Only it doesn’t happen that way. And sometimes, many times in fact, when we’re feeling incomplete, misunderstood, kicked about by life, or maybe just plain bored to tears and that same ache – the one that was supposedly relieved by your soul mate – is back yawning and throbbing with an ever-increasing intensity, you find a most rational argument for turning round and blaming said soul mate for being such an awful hutch mate. Because if they weren’t so inconsiderate/ornery/stubborn/selfish/stupid/ insensitive/lazy/driven/blind/boring/batshit crazy (circle one or, better yet, several) then my life wouldn’t be so miserable right now, would it? Perhaps he or she is not ‘the one’, after all? Maybe there’s someone else out there waiting for me?
And it is exactly this type of rationale, Perel says, that can prove fatal to a marriage. Because maybe it isn’t him or her at all that’s the problem. Maybe you were expecting the unrealizable from marriage. Maybe there is no one out there who can fill the hole. Maybe it’s your own damn hole to fill.
Within a space of two months both M and I lost our jobs. I had been with mine for twenty years. He was let go four days before Christmas. This was 2010, when the economy was still flat on its back, barely twitching, giving no signs of recovery. Here was our tsunami, in some ways subtler but with a longer, more penetrating thrust. For many months we were like fossils pushing through a life that was gradually stiffening into amber. In the beginning it was novel, fun even, as if we were vacationing on Groundhog Day; work existed out there somewhere, tomorrow, but tomorrow never showed up. As if by rote, we still shopped at Costco, ate dinner out, and walked the dogs, only now twice or three times a day because we could. Eventually, we did stop cleaning the house, as weekends were no different than any other day and really we just stopped caring. After a number of months, it dawned on us that eating out was expensive; we began eating alone, behind closed doors, in front of screens. Our diurnal clocks gradually diverged; we would pass in the hallway at 5:00am, me, headed to the kitchen for coffee, M back to the bedroom for sleep. Our computers were in separate rooms and one day I realized we were sending each other emails rather than walking 20 feet to talk. It was as if we had both suffered the same paralyzing accident and each of us was waiting desultorily for the other, in some unacknowledged manner, to salvage things. In marriage, sometimes the lines between love and dependency can become indistinguishable.
Until one day, scrolling through online jobsites, my pointer strayed onto an advertisement for Peace Corps. Well that’s a blast from the past. I stared. Peace Corps is still around? Impulsively, I clicked. And suddenly the murky film that had been occluding my head for months was gone. Here it was, my life preserver, the raft that would carry me across the threshold I’d been stuck on for a decade. As I explored country options, volunteer living conditions, and program assignments, I felt an excitement that had been absent from my life for years and years come thundering back, returning to center stage. Here was what I wanted – nay, needed to do for me. I finally admitted to myself something I had been deliberately avoiding. I didn’t want to salvage my old life. I did not want to do any of it, anymore, at all. I hadn’t for a number of years. And it had nothing to do with M, the person who he was, the way we interacted or his treatment of me. He just happened to be the current participant in a life I no longer wished to lead. Now, a distant horizon beckoned me. Accompanied or alone, I was joining Peace Corps.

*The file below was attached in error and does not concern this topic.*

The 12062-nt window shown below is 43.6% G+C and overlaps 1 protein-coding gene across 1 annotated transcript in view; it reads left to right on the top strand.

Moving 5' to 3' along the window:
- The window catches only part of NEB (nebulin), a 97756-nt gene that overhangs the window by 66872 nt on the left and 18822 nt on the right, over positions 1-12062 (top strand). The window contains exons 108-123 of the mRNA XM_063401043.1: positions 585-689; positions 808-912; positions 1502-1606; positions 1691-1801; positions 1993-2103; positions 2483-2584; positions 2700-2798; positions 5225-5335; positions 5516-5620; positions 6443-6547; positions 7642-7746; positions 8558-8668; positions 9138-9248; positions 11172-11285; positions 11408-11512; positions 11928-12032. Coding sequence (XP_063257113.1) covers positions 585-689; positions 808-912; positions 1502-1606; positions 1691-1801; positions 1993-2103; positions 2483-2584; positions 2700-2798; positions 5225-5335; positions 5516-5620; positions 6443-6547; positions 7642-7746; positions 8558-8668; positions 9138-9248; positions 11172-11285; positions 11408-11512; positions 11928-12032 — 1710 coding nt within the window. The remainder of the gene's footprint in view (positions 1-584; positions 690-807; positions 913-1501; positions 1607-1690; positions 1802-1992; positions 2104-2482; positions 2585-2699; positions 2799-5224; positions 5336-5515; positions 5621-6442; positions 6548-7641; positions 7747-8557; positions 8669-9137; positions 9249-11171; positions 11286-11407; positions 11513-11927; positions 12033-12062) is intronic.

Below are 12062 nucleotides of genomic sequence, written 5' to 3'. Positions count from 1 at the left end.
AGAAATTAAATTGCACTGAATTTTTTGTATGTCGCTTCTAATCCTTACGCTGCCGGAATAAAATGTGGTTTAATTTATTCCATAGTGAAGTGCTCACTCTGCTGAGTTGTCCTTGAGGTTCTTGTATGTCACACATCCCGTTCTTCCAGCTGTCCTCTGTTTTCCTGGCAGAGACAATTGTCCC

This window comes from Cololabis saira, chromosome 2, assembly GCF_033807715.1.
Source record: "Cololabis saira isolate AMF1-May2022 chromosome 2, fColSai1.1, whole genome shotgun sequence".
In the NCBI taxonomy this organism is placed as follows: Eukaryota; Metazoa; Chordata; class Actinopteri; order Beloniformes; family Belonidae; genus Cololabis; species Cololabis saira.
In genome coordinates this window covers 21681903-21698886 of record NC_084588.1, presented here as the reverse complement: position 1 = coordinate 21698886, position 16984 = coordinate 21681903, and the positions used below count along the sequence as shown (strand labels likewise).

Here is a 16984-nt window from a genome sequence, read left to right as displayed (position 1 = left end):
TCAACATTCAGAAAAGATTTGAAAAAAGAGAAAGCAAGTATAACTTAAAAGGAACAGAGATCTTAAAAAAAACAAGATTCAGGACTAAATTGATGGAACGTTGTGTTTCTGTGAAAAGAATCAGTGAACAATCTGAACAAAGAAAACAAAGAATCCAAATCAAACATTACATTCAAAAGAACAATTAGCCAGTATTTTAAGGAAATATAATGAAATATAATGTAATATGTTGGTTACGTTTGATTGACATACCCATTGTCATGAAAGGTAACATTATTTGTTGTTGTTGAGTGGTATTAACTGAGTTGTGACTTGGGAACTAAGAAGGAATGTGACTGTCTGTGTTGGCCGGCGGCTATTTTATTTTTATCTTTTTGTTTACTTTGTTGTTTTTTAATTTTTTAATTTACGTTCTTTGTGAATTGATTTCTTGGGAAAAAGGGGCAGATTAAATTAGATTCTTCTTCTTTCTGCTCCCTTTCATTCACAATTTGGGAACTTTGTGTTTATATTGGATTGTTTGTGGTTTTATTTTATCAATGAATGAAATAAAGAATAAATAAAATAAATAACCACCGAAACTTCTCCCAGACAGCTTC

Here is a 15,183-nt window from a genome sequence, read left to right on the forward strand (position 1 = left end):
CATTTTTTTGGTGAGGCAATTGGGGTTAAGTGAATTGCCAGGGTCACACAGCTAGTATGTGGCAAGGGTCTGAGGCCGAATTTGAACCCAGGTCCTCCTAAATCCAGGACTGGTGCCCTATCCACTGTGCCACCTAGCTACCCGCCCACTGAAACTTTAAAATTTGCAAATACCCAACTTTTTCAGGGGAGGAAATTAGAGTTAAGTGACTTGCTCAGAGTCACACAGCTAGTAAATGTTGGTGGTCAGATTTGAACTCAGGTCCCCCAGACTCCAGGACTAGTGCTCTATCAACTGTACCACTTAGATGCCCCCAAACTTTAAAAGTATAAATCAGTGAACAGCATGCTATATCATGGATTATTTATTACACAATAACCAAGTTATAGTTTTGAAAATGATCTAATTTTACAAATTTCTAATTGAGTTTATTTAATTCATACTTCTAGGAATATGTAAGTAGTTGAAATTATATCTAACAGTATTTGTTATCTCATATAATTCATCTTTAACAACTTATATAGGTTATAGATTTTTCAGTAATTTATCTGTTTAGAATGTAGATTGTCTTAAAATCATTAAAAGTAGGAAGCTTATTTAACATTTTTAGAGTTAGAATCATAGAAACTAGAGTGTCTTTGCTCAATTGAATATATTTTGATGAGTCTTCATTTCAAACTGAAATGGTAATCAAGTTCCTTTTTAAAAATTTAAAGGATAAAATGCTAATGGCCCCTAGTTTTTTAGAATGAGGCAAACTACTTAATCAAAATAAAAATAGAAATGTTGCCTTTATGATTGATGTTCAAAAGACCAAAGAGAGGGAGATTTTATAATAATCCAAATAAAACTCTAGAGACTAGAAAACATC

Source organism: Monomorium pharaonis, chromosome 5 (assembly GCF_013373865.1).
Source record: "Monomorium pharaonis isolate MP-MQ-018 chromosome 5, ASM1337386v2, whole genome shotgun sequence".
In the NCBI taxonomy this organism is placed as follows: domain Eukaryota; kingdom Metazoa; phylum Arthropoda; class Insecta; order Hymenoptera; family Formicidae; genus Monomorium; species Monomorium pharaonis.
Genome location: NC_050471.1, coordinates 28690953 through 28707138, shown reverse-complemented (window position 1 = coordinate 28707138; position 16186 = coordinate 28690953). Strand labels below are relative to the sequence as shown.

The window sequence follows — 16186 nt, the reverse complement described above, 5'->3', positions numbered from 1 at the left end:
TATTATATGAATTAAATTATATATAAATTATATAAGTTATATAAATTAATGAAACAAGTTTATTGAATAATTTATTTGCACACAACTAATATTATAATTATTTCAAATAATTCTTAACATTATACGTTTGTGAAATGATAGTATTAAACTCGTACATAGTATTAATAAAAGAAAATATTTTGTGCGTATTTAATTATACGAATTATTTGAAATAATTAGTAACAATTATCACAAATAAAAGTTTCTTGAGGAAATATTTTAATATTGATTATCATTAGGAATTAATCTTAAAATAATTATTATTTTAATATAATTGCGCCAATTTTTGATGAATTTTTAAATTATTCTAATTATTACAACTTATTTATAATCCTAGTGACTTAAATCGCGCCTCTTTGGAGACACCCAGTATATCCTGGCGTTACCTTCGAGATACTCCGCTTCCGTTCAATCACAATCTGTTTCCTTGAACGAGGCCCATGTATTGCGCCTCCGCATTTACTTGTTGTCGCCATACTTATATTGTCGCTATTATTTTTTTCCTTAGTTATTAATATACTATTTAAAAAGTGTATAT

As it turned out, it was alone. Was it fair of me – to announce my plan and expect that it would be his solution, too? No, just as it was not fair to expect his solution to satisfy me. We had both come to a crossroad in our respective lives, lives that had been moving in parallel fashion for so long that we sort of forgot we were distinct people with separate feet that could tread different paths. It wasn’t easy on either of us to take the necessary steps to seal the deal – sell the condo, shed two decades of stuff, say goodbye to a lifestyle that so many others were striving to attain. I just kept putting one foot in front of the other, dead certain that this was the road I was supposed to be taking. And on June 3, 2012, we hugged goodbye. He drove away and I trundled the two suitcases that represented all my material belongings into LAX.
Recently, M and I spent a number of months together. And I reveled in both the familiarity and the novelty of his presence. He is my husband, my partner of 20-odd years. He looked the same and talked the same and exhibited the same quick wit and formidable intelligence. Yet there are things about him that were different. He has taken up cooking and is trying different foods (gone, the cheese-on-a-disk that was his go-to meal for decades.) He has backed away from political websites and rants and embraced the idiosyncratic philosophy of Hondo. Then moved across the country and found a new job in a completely different environment. Now he sends me self-composed haikus and calls me several times a weeks He is lighter, more joyful and positive, less prone to taking umbrage at the stupid things I say. (In fact, we recently discovered that his elf name is Happy Sparkle-pants.)
As for me, I count myself doubly blessed. I’ve seen a person – myself – emerge from a stifling cocoon of business suits and office politics and monthly bills and cookie-cutter days to re-inhabit the long skirts and funky jewelry and idealistic dreams and life without money that I thought were gone with my 20s. I’m fulfilling a long-cherished fantasy to live and work in a foreign country. I am seeing myself reflected in new people’s eyes, people whom I admire, and whose friendship I am grateful to have gained. I have accomplished things of which I’m proud. I no longer dream of earthquakes. Life’s horizons stretch out before me. The cage door has been flung open and I am definitely dancing and quivering to the music.
And when all is said and done I know I’ve still got that oak tree growing right alongside me, and together, standing separately, we’re holding up the temple of our beautiful, sustainable marriage. Now, I know that I have loved.